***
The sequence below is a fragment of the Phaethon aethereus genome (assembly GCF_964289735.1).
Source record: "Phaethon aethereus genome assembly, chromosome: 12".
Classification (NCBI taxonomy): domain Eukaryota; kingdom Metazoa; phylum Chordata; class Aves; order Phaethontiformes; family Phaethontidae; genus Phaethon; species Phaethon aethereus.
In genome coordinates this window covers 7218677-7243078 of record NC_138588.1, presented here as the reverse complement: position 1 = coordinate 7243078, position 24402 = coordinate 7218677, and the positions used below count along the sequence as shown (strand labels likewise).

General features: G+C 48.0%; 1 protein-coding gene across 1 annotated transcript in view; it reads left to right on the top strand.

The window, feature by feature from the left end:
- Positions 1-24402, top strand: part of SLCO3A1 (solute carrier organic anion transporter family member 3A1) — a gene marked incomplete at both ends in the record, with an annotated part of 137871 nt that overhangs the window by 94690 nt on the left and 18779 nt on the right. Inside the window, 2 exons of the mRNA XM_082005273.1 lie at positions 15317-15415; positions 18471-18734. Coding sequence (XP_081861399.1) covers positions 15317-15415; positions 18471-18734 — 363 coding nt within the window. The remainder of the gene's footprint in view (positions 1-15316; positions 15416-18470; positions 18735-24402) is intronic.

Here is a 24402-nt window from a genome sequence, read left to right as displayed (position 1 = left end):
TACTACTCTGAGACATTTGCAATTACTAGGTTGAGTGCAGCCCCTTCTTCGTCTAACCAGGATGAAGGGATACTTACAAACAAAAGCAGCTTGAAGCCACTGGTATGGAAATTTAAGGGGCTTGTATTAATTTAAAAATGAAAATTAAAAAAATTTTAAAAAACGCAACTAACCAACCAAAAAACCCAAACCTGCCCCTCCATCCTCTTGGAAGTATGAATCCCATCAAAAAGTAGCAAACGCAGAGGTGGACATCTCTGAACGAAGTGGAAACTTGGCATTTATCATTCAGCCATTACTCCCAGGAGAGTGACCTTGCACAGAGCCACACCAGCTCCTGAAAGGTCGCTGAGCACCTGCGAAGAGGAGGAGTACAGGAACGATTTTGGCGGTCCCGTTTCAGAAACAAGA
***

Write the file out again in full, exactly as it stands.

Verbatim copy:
The sequence below is a fragment of the Phaethon aethereus genome (assembly GCF_964289735.1).
Source record: "Phaethon aethereus genome assembly, chromosome: 12".
Classification (NCBI taxonomy): domain Eukaryota; kingdom Metazoa; phylum Chordata; class Aves; order Phaethontiformes; family Phaethontidae; genus Phaethon; species Phaethon aethereus.
In genome coordinates this window covers 7218677-7243078 of record NC_138588.1, presented here as the reverse complement: position 1 = coordinate 7243078, position 24402 = coordinate 7218677, and the positions used below count along the sequence as shown (strand labels likewise).

General features: G+C 48.0%; 1 protein-coding gene across 1 annotated transcript in view; it reads left to right on the top strand.

The window, feature by feature from the left end:
- Positions 1-24402, top strand: part of SLCO3A1 (solute carrier organic anion transporter family member 3A1) — a gene marked incomplete at both ends in the record, with an annotated part of 137871 nt that overhangs the window by 94690 nt on the left and 18779 nt on the right. Inside the window, 2 exons of the mRNA XM_082005273.1 lie at positions 15317-15415; positions 18471-18734. Coding sequence (XP_081861399.1) covers positions 15317-15415; positions 18471-18734 — 363 coding nt within the window. The remainder of the gene's footprint in view (positions 1-15316; positions 15416-18470; positions 18735-24402) is intronic.

Here is a 24402-nt window from a genome sequence, read left to right as displayed (position 1 = left end):
TACTACTCTGAGACATTTGCAATTACTAGGTTGAGTGCAGCCCCTTCTTCGTCTAACCAGGATGAAGGGATACTTACAAACAAAAGCAGCTTGAAGCCACTGGTATGGAAATTTAAGGGGCTTGTATTAATTTAAAAATGAAAATTAAAAAAATTTTAAAAAACGCAACTAACCAACCAAAAAACCCAAACCTGCCCCTCCATCCTCTTGGAAGTATGAATCCCATCAAAAAGTAGCAAACGCAGAGGTGGACATCTCTGAACGAAGTGGAAACTTGGCATTTATCATTCAGCCATTACTCCCAGGAGAGTGACCTTGCACAGAGCCACACCAGCTCCTGAAAGGTCGCTGAGCACCTGCGAAGAGGAGGAGTACAGGAACGATTTTGGCGGTCCCGTTTCAGAAACAAGA